Oral/Mouth Cancer - Diagnosis, Nutritional Assessment, and Dietary Treatment
Cancers of the mouth and pharynx make chewing and swallowing difficult, and many patients experience anorexia and lose weight. These tumors may be surgically removed and/or radiotherapy or chemotherapy used. Before treatment, a soft, semi-solid, or fluid diet should be given.
Here the question arises;
Does nutritional status before surgery matter?
Yes. A patient who is well nourished is more likely to withstand the stress of surgery and make a more rapid recovery afterward. Protein and energy supplements may be needed to prevent any further loss of weight and to maintain a patient's nutritional status. If a patient can't consume an adequate diet orally, nasogastric feeding by tube may be required.
So let's talk about Cancer of the mouth and its dietary treatment in detail;
Cancer of the mouth
Before treatment, patients who have cancer of the mouth often need encouragement to eat. In addition to a soft, semi-solid, or fluid diet the following suggestions may be helpful. In order to relieve the sore mouth, which is common in this condition, patients should be advised to avoid very hot, salty, and spicy foods. Food that is eaten lukewarm may be tolerated better. Acid fruits and fruit juices should also be avoided as they will sting. Dry meals are also likely to cause discomfort and plenty of gravy or sauce will make eating easier, Chilled drinks may be soothing. At the time of surgery, it is the usual procedure to insert a nasogastric tube.
Feeding with a commercially prepared enteral feed can then be started after the operation as soon as gastric emptying has been established.
How can adequate gastric emptying be checked?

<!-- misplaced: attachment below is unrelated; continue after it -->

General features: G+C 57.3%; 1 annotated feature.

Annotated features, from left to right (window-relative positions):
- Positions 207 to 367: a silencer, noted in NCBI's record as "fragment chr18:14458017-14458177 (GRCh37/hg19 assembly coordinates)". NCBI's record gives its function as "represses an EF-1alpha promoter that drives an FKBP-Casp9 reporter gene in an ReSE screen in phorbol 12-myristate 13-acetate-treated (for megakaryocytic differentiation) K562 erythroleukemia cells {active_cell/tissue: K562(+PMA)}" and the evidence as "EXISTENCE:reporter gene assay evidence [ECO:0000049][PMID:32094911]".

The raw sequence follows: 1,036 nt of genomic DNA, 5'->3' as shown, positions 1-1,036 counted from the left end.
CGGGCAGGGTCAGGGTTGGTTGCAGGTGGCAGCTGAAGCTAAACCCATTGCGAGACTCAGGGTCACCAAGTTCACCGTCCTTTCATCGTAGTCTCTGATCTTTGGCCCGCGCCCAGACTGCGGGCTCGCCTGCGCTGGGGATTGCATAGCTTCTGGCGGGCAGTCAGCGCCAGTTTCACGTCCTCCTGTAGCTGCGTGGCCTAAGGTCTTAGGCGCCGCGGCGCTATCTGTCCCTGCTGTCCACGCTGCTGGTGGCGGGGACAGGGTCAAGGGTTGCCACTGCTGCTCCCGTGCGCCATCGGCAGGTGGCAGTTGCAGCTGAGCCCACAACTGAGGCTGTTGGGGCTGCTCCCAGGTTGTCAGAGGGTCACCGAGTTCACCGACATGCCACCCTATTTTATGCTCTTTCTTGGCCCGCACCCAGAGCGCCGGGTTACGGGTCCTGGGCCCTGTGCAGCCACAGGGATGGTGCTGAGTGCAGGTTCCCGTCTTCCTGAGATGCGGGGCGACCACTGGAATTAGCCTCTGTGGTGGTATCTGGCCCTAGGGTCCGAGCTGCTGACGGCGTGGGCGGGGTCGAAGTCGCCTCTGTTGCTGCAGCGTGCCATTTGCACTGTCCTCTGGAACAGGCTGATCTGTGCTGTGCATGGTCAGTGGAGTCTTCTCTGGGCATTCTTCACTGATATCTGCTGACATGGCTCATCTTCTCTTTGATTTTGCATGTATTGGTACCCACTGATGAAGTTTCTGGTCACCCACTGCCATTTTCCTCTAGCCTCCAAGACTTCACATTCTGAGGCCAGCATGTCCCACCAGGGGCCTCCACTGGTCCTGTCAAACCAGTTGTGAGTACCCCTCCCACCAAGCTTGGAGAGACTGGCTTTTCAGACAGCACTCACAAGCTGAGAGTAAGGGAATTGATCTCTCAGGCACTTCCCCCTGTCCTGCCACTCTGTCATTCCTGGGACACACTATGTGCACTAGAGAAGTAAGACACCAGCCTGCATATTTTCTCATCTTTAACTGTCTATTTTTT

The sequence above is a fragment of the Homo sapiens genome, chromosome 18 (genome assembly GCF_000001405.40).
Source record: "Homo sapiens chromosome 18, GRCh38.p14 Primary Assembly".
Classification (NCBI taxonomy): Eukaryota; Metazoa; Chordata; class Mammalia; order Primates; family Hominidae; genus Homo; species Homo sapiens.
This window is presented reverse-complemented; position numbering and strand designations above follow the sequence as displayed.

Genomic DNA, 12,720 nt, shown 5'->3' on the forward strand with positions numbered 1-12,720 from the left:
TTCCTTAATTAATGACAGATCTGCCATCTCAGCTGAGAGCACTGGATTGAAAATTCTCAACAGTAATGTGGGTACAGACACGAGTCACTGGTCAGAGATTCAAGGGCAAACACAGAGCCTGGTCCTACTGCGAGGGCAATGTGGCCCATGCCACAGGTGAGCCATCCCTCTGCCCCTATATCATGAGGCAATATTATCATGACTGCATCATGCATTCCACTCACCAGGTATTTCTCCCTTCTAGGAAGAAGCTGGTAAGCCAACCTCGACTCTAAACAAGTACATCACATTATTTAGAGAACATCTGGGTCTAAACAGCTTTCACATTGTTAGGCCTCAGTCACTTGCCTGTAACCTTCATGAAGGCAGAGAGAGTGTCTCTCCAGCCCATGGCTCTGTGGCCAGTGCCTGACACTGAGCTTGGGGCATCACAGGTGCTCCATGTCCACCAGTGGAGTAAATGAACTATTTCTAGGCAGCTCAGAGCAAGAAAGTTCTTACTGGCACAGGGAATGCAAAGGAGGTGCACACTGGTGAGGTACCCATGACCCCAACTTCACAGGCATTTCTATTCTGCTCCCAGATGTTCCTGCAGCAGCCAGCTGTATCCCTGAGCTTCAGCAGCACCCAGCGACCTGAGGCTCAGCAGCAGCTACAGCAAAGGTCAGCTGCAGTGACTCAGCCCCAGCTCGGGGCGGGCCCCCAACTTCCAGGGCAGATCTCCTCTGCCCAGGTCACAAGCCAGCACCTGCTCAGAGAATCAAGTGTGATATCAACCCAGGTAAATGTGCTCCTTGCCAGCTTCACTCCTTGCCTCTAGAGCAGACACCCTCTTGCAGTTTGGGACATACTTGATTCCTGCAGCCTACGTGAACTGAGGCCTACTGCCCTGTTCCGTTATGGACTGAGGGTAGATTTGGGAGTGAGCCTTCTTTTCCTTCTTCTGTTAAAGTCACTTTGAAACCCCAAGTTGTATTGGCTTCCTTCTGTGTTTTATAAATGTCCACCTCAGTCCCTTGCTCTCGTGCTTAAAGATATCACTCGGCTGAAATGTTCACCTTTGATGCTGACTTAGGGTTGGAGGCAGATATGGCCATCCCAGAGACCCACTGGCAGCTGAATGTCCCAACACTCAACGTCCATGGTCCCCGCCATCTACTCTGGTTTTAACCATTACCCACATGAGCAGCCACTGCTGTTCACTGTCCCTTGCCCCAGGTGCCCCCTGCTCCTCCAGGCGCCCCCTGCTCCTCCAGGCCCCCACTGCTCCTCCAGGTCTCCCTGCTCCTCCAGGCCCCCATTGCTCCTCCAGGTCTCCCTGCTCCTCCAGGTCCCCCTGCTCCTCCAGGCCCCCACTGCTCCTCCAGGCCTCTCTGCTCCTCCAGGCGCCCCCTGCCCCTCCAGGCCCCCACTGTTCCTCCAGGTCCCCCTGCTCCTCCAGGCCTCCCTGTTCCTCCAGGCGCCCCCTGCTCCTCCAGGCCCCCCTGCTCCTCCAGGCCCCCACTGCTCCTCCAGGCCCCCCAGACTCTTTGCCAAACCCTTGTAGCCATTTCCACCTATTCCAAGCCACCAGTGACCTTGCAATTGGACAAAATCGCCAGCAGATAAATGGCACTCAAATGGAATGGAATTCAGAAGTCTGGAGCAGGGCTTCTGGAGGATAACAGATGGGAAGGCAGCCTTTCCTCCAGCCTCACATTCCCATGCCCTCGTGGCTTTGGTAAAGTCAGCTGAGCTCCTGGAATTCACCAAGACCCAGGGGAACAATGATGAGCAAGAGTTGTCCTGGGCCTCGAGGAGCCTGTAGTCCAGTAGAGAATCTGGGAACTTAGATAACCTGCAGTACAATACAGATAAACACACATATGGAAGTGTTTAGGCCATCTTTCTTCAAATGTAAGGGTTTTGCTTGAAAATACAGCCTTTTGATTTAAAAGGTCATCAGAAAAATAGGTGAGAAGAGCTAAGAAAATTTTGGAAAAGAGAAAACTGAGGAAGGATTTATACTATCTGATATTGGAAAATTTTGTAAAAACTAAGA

Using a nasogastric tube 60-100 ml water can be infused. Aspiration should be carried out every four hours until there is only a minimal return of aspirate. This shows that gastric emptying is taking place.
A soft, high-protein, high-energy, light diet should be introduced the patient can feed through the mouth, and the use of the nasogastric tube should then gradually be phased out.
Such surgery may be extremely disfiguring, and a patient may become very depressed. In view of this and the side effects of any other cancer therapy the patient may be receiving, it is particularly important to give encouragement and practical advice to ensure an adequate nutrient intake.
Radiation therapy may result in several side effects and problems that discourage eating. Radiation of the mouth results in tender, swollen tissues, which may make nasogastric feeding necessary. Radiotherapy may also damage the taste buds alter taste sensitivity, and consequently cause a loss of appetite.
A dry mouth and lack of saliva can also make eating difficult. This type of patient may be undernourished with high energy and protein needs but feel disinclined to eat. The patient should be given small frequent meals and every attempt made to make them look appetizing. Even when it is necessary to puree the foods, their appearance can be improved by pureeing the courses separately, rather than presenting a bowl of muddy soup. The patient will also need a supplement of vitamin C if fruit and fruit juices cannot be tolerated.
Continue to learn more about the cancerous cause and dietary treatment of Pharynx and Larynx...!